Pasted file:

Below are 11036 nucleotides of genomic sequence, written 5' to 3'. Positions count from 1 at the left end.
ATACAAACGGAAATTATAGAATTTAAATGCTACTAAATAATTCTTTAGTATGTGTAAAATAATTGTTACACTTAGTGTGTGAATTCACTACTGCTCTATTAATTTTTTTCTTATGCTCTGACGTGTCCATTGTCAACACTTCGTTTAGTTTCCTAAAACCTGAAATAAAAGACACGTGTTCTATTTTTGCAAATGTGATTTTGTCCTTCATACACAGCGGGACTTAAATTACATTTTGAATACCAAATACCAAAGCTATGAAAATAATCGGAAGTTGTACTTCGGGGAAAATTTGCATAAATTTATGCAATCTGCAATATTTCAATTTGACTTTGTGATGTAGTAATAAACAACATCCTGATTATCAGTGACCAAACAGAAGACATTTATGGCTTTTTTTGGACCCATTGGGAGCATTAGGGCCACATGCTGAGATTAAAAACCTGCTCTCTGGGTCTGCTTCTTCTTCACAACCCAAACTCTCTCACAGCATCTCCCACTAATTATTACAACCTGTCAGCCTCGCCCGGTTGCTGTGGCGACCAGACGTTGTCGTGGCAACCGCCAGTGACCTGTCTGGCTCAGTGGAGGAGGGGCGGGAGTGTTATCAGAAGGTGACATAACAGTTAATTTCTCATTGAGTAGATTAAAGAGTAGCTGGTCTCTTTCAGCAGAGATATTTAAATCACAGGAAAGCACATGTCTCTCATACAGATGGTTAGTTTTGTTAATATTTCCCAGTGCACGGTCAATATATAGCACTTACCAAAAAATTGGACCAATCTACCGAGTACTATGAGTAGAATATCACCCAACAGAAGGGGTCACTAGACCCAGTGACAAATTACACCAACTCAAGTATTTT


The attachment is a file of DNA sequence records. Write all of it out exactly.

Below are 11036 nucleotides of genomic sequence, written 5' to 3'. Positions count from 1 at the left end.
ATACAAACGGAAATTATAGAATTTAAATGCTACTAAATAATTCTTTAGTATGTGTAAAATAATTGTTACACTTAGTGTGTGAATTCACTACTGCTCTATTAATTTTTTTCTTATGCTCTGACGTGTCCATTGTCAACACTTCGTTTAGTTTCCTAAAACCTGAAATAAAAGACACGTGTTCTATTTTTGCAAATGTGATTTTGTCCTTCATACACAGCGGGACTTAAATTACATTTTGAATACCAAATACCAAAGCTATGAAAATAATCGGAAGTTGTACTTCGGGGAAAATTTGCATAAATTTATGCAATCTGCAATATTTCAATTTGACTTTGTGATGTAGTAATAAACAACATCCTGATTATCAGTGACCAAACAGAAGACATTTATGGCTTTTTTTGGACCCATTGGGAGCATTAGGGCCACATGCTGAGATTAAAAACCTGCTCTCTGGGTCTGCTTCTTCTTCACAACCCAAACTCTCTCACAGCATCTCCCACTAATTATTACAACCTGTCAGCCTCGCCCGGTTGCTGTGGCGACCAGACGTTGTCGTGGCAACCGCCAGTGACCTGTCTGGCTCAGTGGAGGAGGGGCGGGAGTGTTATCAGAAGGTGACATAACAGTTAATTTCTCATTGAGTAGATTAAAGAGTAGCTGGTCTCTTTCAGCAGAGATATTTAAATCACAGGAAAGCACATGTCTCTCATACAGATGGTTAGTTTTGTTAATATTTCCCAGTGCACGGTCAATATATAGCACTTACCAAAAAATTGGACCAATCTACCGAGTACTATGAGTAGAATATCACCCAACAGAAGGGGTCACTAGACCCAGTGACAAATTACACCAACTCAAGTATTTT